Aleksandr Rodchenko
The Russian Avant-Garde
Experiment and Innovation
New Cultural Institutions
Spatial Constructions
The Death of Painting
Graphic Design
Portraits of Mayakovsky
Workers' Club 1925
Design for Theater and Film
Stalin's Power
SPATIALspacial construction no.12
From 1918 through 1921, Rodchenko made three series of Spatial Constructions, each comprised of six works. Regrettably, most of them have long been known only through photographs made at the time and through Rodchenko's own sketches on a page of his notebook. The sole surviving work is Spatial Construction no. 12 of about 1920.

In taking up sculpture, Rodchenko quite literally extended his two-dimensional experiments into three dimensions. His first series of constructions, which he also called "white sculptures," replaced the solid mass and continuous surface of traditional sculpture with an interlocking structure of flat elements, painted white.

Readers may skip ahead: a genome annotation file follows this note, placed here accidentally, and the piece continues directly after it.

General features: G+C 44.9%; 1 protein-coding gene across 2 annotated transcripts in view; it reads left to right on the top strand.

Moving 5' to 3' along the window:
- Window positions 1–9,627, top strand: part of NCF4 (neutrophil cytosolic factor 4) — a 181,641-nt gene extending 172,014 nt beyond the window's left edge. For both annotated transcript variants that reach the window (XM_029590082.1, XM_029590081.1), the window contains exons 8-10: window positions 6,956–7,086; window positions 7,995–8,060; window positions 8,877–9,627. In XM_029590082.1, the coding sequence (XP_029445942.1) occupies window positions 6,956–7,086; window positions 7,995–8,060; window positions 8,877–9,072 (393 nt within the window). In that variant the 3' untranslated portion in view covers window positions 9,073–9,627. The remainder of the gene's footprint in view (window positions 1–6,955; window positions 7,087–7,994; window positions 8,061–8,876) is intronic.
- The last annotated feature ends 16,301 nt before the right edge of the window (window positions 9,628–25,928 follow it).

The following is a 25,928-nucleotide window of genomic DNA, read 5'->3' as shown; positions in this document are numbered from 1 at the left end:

The surviving work belongs to the second series, in which Rodchenko imposed a simple logic upon his method of construction. Made of light plywood, each work was restricted to a single geometric shape, cut in concentric bands of regular width and painted silver to reflect the light. When flat, each sculpture was a unitary form: an oval, a circle, a triangle, a square, a hexagon, and an octagon. Suspended from the ceiling instead of placed on a traditional pedestal, the sculpture fanned out into space, articulating a complex volume whose shadow was still more complex and variable.

Rodchenko exhibited this second series, along with works by Karel Ioganson, Georgii and Vladimir Stenberg, and Konstantin Medunetskii, in an exhibition organized by OBMOKhU (the Society of Young Artists) in Moscow in May 1921. The exhibition was a dramatic realization of Constructivist principles.

Before abandoning sculpture, in 1921, Rodchenko made a third and final series of constructions, in which he explored the possibilities of combining and recombining a strictly limited set of elements--pieces of unpainted wood of uniform size and shape.

© 1998 The Museum of Modern Art, New York